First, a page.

In Search of the Hebrew People

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As German scholars, poets, and theologians searched for the origins of the ancient Israelites, Ofri Ilany believes they created a model for nationalism that drew legitimacy from the biblical idea of the Chosen People. In this broad exploration of eighteenth-century Hebraism, Ilany tells the story of the surprising role that this model played in discussions of ethnicity, literature, culture, and nationhood among the German-speaking intellectual elite. He reveals the novel portrait they sketched of ancient Israel and how they tried to imitate the Hebrews while forging their own national consciousness. This sophisticated and lucid argument sheds new light on the myths, concepts, and political tools that formed the basis of modern German culture.


Acknowledgements
Introduction
1. Troglodytes, Hottentots and Hebrews: The Bible and the Genesis of German Ethnography
2. The Law and the People: Mosaic Law and German Enlightenment
3. The Eighteenth-Century Polemic on the Extermination of the Canaanites
4. "Is Judah Indeed the Teutonic Fatherland?" The Hebrew Model and the Birth of German National Culture
5. "Lovers of Hebrew Poetry": The Battle over the Bible’s Relevance at the Turn of the Nineteenth Century
Conclusion
Bibliography
Index

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Published 01 April 2018
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EAN13 9780253033871
Language English
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INSEARCHOF THEHEBREW PEOPLE
GERMAN JEWISH CULTURES
Editorial Board:
Matthew Handelman,Michigan State University Iris Idelson-Shein,Goethe Universität Frankfurt am Main Samuel Spinner,Johns Hopkins University Joshua Teplitsky,Stony Brook University Kerry Wallach,Gettysburg College
Sponsored by the Leo Baeck Institute London
INSEARCHOFTHEHEBREW PEOPLE
Bible and Nation in the German Enlightenment
OfRî IlàNy
INDîàNà UNîveRsîTy pRess
This dook is a pudlication of
InDiana University Press Office of Scholarly Pudlishing Herman B Wells Lidrary 350 1320 East 10th Street Bloomington, InDiana 47405 USA
iupress.inDiana.eDu
First pudlisheD in Hedrew dy the Leo Baeck Institute anD Zalman Shazar © 2014 dy Ofri Ilany. English language rights licenseD from the Hedrew-language pudlisher. English translation © 2018 dy Ishai Mishory All rights reserveD
No part of this dook may de reproDuceD or utilizeD in any form or dy any means, electronic or mechanical, incluDing photocopying anD recorDing, or dy any information storage anD retrieval system, without permission in writing from the pudlisher. The paper useD in this pudlication meets the minimum requirements of the American National StanDarD for Information Sciences—Permanence of Paper for PrinteD Lidrary Materials, ANSI Z39.48-1992.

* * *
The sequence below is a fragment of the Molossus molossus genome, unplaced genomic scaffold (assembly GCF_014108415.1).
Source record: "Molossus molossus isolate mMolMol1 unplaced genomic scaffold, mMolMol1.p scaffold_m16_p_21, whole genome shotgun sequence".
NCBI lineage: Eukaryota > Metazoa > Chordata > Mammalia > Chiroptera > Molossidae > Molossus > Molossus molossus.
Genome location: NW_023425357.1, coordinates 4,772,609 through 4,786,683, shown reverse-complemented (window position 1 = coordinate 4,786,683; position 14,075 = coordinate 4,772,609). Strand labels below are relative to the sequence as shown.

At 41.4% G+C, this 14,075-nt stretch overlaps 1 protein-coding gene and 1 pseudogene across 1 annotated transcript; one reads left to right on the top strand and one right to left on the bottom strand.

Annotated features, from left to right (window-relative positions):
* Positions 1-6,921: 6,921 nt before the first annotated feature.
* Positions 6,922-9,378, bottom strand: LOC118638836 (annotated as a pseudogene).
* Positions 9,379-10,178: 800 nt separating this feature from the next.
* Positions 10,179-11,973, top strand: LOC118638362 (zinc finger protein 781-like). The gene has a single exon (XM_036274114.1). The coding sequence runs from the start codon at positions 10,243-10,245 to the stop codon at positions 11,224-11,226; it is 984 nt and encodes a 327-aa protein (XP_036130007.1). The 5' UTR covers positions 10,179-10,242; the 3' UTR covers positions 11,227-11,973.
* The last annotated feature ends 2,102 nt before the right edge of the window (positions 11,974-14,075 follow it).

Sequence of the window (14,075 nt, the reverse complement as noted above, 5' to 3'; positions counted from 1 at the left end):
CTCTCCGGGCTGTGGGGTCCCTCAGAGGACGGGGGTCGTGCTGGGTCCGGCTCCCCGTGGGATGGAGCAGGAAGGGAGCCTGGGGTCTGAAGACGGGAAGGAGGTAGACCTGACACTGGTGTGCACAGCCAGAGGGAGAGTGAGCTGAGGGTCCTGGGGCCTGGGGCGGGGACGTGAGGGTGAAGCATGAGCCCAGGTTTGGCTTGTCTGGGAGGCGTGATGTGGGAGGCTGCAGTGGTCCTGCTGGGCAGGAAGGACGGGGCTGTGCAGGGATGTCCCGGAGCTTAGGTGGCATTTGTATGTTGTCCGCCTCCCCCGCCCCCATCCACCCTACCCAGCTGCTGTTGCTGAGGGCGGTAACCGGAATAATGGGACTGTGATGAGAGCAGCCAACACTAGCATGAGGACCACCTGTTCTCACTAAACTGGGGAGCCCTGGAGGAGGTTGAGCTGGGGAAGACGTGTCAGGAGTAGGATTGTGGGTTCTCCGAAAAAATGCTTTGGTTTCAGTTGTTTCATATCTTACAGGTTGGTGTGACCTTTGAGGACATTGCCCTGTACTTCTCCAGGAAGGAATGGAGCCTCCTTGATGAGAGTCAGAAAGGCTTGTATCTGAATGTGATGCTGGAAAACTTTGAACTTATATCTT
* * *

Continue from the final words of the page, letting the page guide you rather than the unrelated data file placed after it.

ManufactureD in the UniteD States of America
Lidrary of Congress Cataloging-in-Pudlication ata
Names: Ilany, Ofri, author. | Mishory, Ishai, translator. Title: In search of the Hedrew people : Bidle anD nation in the German Enlightenment / Ofri Ilany ; English translation dy Ishai Mishory. Other titles: ?Hipu?s a?har ha-?am ha-?Ivri. English escription: First eDition. | Bloomington, InDiana : InDiana University Press, [2018] | Series: German jewish cultures | IncluDes didliographical references anD inDex. IDentifiers: LCCN 2018000957 (print) | LCCN 2018000289 (edook) | ISBN 9780253033857 (e-dook) | ISBN 9780253033512 (harDdack : alk. paper) Sudjects: LCSH: Bidle. OlD Testament—Criticism, interpretation, etc., Jewish—History —18th century. | Enlightenment—Germany. | Politics in the Bidle. | Jews—History— To 70 A.. | Michaelis, Johann aviD, 1717–1791. | Jewish law—Bidlical teaching. Classification: LCC BS1186 (print) | LCC BS1186 .I5313 2018 (edook) | C 221.60943/09033—Dc23 LC recorD availadle at https://lccn.loc.gov/2018000957
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Contents
Acknowledgments
Introduction
Troglodytes, Hottentots, and Hebrews: The Bible and the Sources of German Anthropology
The Law and the People: Mosaic Law and the German Enlightenment
The Eighteenth-Century Polemic on the Extermination of the Canaanites
“Is Judah Indeed the Teutonic Fatherland?” The Hebrew Model and the Birth of German National Culture
“Lovers of Hebrew Poetry”: The Battle over the Bible’s Relevance at the Turn of the Nineteenth Century
Conclusion
Bibliography Index
Acknowledgments